Yesterday, when we closed the doors of the Hewlett Foundation’s Mexico City office for the last time, it was with a sense of admiration for the work done by the talented staff and grantees over the past dozen or so years – and a sense of promise about the work yet to come. Let me use this space to explain why we made this change and what it means for the community of grantees we support.

The Hewlett Foundation office in Mexico City—our only office aside from our home base of Menlo Park, California—was set up in 2001 to support the U.S. Latin American Relations Program (USLAR Program). Over four years, the USLAR Program invested about $21 million in work to “strengthen and foster cooperation among institutions in the Americas in order to address common hemispheric challenges.”  This included grant making in environment (mostly fresh water management), democratic governance, migration studies, economic research, and studies of justice reform and rule of law in Brazil, Chile, Argentina, and Mexico.

The USLAR Program achieved a great deal. To give just a few examples: Together with the Ford and MacArthur Foundations we funded a fellowship program that supported hundreds of Mexicans in graduate programs in the U.S. Technical information produced by Hewlett Foundation grantees on rule of law was adopted for the major reform to Mexico’s justice system in 2008. And the Emmy Award-winning documentary Presumed Guilty crystalized several years of research and data collection by our grantees. 

Over time, the USLAR Program evolved into lines of work under the Environment Program, including significant efforts around public transportation and air quality, and the Global Development (now Global Development and Population, or GD&P) Program. 

The Environment Program has had some great successes. Let me just say if you’re one of the many people who uses Mexico City’s Ecobici bike share, you’ve experienced the end results of their work first-hand. In addition, grantee organizations helped to develop the Metro Bus system in Mexico City. The first corridor was opened in 2005 and it has now five more corridors with over 100 km of dedicated and efficient bus lanes. This system moves 700,000 passengers a day. Grantees also helped to create the conditions for the approval of the first fuel economy standard for new passenger cars in Latin America. This will come fully into force in 2016 and will save not only emissions but also cost for Mexican consumers.

In Global Development and Population, our major emphasis has been to support greater access to information about public laws, budgets, spending, and service delivery quality, and to fund efforts by citizen groups to use that information to hold governments at both federal and state level accountable for living up to their many commitments.

The successes of our grantees are too many to mention, but include contributions to:

  • Laying the groundwork for passage of Mexico’s federal Freedom of Information Act.
  • Achievements in public sector transparency, including availability of better budget information, improved rules governing the use of public funds (such as performance-based budgeting systems), and a pioneering framework for impact evaluation of social programs.
  • The Mexican Farm Subsidy Database that highlighted the reality that farm subsidies were not always going to their intended beneficiaries.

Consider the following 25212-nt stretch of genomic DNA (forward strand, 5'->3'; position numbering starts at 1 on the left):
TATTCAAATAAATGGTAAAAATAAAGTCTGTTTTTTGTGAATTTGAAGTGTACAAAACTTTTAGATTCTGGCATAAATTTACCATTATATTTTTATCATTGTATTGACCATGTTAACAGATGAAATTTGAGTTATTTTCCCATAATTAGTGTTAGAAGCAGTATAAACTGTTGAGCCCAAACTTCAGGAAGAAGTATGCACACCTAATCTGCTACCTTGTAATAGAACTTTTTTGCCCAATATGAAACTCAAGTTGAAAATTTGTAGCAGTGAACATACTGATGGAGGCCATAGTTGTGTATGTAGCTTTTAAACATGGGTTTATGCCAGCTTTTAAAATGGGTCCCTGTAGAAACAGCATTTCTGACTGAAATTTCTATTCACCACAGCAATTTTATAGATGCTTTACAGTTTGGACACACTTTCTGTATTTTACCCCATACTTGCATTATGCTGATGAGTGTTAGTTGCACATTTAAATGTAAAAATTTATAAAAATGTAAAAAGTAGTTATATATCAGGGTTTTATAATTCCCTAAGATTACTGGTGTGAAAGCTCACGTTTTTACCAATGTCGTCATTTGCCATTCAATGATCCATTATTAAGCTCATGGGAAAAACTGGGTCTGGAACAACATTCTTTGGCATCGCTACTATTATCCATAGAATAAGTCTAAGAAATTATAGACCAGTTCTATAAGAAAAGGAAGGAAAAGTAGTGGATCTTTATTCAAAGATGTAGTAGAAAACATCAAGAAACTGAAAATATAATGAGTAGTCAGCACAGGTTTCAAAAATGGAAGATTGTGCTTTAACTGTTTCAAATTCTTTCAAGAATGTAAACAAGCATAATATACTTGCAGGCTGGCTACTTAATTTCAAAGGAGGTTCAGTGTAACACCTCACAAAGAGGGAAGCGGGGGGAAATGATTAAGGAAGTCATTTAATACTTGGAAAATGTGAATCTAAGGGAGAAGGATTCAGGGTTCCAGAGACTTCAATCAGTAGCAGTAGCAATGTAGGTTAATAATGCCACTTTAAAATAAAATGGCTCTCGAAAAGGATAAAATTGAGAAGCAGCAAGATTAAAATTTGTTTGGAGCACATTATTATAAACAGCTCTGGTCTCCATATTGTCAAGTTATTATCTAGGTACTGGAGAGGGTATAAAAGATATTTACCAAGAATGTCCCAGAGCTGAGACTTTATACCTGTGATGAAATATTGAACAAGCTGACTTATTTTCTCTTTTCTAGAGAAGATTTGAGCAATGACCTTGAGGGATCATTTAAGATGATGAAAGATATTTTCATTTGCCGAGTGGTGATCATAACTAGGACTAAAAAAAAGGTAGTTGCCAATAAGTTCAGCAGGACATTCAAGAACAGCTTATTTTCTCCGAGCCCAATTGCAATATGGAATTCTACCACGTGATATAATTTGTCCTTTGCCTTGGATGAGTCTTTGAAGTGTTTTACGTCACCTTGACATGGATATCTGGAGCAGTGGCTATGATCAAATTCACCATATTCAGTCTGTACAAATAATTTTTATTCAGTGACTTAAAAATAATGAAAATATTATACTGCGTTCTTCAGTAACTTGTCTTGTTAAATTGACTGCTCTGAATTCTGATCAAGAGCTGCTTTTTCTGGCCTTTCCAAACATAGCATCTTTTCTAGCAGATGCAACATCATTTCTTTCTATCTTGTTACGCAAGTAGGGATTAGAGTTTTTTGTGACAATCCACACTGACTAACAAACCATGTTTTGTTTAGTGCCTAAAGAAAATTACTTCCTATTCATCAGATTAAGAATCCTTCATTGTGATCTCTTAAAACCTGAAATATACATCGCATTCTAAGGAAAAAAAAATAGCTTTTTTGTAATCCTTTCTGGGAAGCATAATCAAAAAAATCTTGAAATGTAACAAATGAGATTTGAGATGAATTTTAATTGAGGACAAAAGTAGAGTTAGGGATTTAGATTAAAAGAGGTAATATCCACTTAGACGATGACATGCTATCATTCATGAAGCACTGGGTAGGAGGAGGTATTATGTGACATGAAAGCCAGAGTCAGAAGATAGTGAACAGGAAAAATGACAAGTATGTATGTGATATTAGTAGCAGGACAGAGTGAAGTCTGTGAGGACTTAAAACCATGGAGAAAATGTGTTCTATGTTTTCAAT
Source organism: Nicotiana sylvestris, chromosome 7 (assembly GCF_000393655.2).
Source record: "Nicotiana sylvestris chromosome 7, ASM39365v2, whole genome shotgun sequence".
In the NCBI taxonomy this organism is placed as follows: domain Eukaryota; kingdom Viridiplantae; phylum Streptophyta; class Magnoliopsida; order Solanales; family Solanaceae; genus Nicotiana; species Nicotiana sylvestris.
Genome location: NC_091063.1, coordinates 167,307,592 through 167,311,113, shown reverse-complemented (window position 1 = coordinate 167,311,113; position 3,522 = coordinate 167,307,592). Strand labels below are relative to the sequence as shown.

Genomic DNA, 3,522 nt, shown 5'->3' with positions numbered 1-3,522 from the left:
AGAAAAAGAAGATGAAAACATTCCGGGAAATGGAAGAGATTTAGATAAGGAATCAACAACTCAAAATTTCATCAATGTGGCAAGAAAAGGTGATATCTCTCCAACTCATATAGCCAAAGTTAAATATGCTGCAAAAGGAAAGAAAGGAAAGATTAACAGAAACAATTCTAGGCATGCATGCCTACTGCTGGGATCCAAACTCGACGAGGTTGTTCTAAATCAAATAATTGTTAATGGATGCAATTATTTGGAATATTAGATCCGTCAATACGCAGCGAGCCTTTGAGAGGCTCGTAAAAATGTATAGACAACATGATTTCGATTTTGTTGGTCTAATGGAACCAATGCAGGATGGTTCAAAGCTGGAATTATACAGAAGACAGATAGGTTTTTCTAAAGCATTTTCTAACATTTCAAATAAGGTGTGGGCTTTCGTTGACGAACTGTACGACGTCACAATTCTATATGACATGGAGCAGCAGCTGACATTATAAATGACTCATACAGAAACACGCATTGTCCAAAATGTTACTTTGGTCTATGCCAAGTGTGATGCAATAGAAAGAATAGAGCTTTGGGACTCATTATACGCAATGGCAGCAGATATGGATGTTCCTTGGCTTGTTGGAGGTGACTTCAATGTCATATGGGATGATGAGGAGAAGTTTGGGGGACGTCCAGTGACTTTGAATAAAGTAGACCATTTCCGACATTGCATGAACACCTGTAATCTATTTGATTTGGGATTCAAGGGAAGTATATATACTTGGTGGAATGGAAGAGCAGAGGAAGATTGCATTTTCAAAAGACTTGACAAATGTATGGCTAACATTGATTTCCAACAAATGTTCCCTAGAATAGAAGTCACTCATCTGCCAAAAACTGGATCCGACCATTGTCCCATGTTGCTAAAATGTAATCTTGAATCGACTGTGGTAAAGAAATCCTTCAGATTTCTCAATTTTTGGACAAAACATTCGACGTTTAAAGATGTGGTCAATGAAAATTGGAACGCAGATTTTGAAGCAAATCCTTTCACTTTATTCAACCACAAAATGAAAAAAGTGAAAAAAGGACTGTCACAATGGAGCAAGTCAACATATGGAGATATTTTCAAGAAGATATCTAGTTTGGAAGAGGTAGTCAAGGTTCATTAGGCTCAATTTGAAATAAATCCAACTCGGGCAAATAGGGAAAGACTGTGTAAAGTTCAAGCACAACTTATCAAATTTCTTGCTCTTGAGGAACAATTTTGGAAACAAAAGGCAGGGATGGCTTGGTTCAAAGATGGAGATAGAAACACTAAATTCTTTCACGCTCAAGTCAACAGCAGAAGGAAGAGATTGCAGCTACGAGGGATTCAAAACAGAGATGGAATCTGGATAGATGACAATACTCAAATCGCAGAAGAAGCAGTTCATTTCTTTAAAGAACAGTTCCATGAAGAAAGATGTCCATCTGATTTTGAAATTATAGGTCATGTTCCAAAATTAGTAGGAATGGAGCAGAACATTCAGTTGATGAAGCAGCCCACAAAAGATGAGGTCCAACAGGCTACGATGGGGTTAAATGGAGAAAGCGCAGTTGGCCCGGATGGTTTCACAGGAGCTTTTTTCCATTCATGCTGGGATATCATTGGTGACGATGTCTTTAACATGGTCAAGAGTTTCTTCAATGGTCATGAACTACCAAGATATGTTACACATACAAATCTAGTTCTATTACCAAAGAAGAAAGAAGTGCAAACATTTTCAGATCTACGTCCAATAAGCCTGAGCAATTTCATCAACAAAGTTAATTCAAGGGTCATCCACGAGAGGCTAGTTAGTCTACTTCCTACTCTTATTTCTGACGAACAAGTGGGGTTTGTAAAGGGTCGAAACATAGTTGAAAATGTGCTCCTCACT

• Projects like Mejora Tu Escuela, that uses publicly available information about schools to help citizens make decisions and take action.
  • Bringing together diverse organizations into a community of practice, in which new and exciting collaborations have resulted from on-going information-sharing and trust-building.

It was, in fact, these sorts of successes that inspired the Hewlett Foundation to engage at a much larger scale in the field of transparency and accountability, now with a geographic focus on East and West Africa.

So, why leave? Well, first of all, we are not leaving altogether. We intend to continue to make grants in Mexico around challenges in transparency, accountability and civic participation. Mexico has consistently demonstrated that it is an incubator for innovative thinking, with the potential not only to make significant advances for the Mexican population but also to influence the field far beyond its borders. Just this year, for example, as Mexico is the co-chair of the Open Government Partnership, there are a vast number of opportunities to demonstrate new international leadership. We see that, we appreciate that, and we intend to continue to provide support to a thriving community of organizations working on these tough issues. In addition, the Environment Program intends to continue making grants in Latin America on climate change mitigation via partner organizations and re-granters.

But we are ending our physical presence there because, like everyone else, we have to make tradeoffs in how we deploy staff and other resources. We don’t have the option of expanding the number of staff, and we see great value in having more Program Officer time and attention dedicated to grants in other regions. We believe the strong relationships we have in Mexico—and the relative proximity that permits frequent travel—will keep us in touch with what’s going on, while freeing up some resources to pursue our ambitious work on transparency, accountability,  and participation globally and in Africa. Moreover, by having staff work simultaneously on a portfolio in Mexico and in other parts of the world, we can be more efficient in transmitting lessons and ideas back and forth.

I’ve been tremendously impressed with the understanding and cooperative spirit of our grantee community as we’ve consulted over the past year about this change. I have no doubt that the excellent work and the open, dynamic collaboration we’ve enjoyed until now will continue—and deepen—as we move to this new way of working together.